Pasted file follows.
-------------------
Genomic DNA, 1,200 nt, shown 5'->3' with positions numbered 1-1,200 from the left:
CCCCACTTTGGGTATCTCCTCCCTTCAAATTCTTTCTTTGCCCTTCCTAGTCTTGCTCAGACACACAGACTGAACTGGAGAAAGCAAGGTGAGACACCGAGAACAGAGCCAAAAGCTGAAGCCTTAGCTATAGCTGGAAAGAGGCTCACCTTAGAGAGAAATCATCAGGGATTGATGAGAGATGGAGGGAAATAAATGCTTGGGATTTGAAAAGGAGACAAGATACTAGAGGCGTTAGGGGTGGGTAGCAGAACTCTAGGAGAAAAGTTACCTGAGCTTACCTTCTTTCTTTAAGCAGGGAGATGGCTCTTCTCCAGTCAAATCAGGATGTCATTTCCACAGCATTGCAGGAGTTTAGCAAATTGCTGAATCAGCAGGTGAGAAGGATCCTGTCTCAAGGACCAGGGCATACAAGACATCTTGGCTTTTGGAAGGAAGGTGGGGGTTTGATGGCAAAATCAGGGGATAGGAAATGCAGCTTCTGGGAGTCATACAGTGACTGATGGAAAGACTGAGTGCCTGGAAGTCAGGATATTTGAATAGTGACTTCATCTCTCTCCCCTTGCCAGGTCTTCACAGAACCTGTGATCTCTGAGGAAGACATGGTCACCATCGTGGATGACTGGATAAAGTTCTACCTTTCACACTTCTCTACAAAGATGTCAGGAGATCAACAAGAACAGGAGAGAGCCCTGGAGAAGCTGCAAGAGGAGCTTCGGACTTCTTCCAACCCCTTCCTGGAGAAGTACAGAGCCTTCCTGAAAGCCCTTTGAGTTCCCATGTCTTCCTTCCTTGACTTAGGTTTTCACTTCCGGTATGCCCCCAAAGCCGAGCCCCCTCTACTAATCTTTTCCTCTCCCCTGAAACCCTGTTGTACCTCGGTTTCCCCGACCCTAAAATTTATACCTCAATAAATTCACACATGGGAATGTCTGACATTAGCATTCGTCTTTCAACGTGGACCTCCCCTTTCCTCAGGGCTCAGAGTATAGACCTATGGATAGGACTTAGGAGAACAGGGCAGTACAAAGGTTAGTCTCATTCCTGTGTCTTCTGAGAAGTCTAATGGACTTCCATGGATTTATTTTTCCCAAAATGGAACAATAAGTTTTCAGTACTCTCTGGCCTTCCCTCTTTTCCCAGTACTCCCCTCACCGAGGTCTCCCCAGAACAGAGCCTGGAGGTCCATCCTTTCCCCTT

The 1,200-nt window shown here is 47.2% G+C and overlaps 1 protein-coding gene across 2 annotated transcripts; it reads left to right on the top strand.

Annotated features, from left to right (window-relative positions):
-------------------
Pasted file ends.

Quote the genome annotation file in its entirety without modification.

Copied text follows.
Genomic DNA, 1,200 nt, shown 5'->3' with positions numbered 1-1,200 from the left:
CCCCACTTTGGGTATCTCCTCCCTTCAAATTCTTTCTTTGCCCTTCCTAGTCTTGCTCAGACACACAGACTGAACTGGAGAAAGCAAGGTGAGACACCGAGAACAGAGCCAAAAGCTGAAGCCTTAGCTATAGCTGGAAAGAGGCTCACCTTAGAGAGAAATCATCAGGGATTGATGAGAGATGGAGGGAAATAAATGCTTGGGATTTGAAAAGGAGACAAGATACTAGAGGCGTTAGGGGTGGGTAGCAGAACTCTAGGAGAAAAGTTACCTGAGCTTACCTTCTTTCTTTAAGCAGGGAGATGGCTCTTCTCCAGTCAAATCAGGATGTCATTTCCACAGCATTGCAGGAGTTTAGCAAATTGCTGAATCAGCAGGTGAGAAGGATCCTGTCTCAAGGACCAGGGCATACAAGACATCTTGGCTTTTGGAAGGAAGGTGGGGGTTTGATGGCAAAATCAGGGGATAGGAAATGCAGCTTCTGGGAGTCATACAGTGACTGATGGAAAGACTGAGTGCCTGGAAGTCAGGATATTTGAATAGTGACTTCATCTCTCTCCCCTTGCCAGGTCTTCACAGAACCTGTGATCTCTGAGGAAGACATGGTCACCATCGTGGATGACTGGATAAAGTTCTACCTTTCACACTTCTCTACAAAGATGTCAGGAGATCAACAAGAACAGGAGAGAGCCCTGGAGAAGCTGCAAGAGGAGCTTCGGACTTCTTCCAACCCCTTCCTGGAGAAGTACAGAGCCTTCCTGAAAGCCCTTTGAGTTCCCATGTCTTCCTTCCTTGACTTAGGTTTTCACTTCCGGTATGCCCCCAAAGCCGAGCCCCCTCTACTAATCTTTTCCTCTCCCCTGAAACCCTGTTGTACCTCGGTTTCCCCGACCCTAAAATTTATACCTCAATAAATTCACACATGGGAATGTCTGACATTAGCATTCGTCTTTCAACGTGGACCTCCCCTTTCCTCAGGGCTCAGAGTATAGACCTATGGATAGGACTTAGGAGAACAGGGCAGTACAAAGGTTAGTCTCATTCCTGTGTCTTCTGAGAAGTCTAATGGACTTCCATGGATTTATTTTTCCCAAAATGGAACAATAAGTTTTCAGTACTCTCTGGCCTTCCCTCTTTTCCCAGTACTCCCCTCACCGAGGTCTCCCCAGAACAGAGCCTGGAGGTCCATCCTTTCCCCTT

The 1,200-nt window shown here is 47.2% G+C and overlaps 1 protein-coding gene across 2 annotated transcripts; it reads left to right on the top strand.

Annotated features, from left to right (window-relative positions):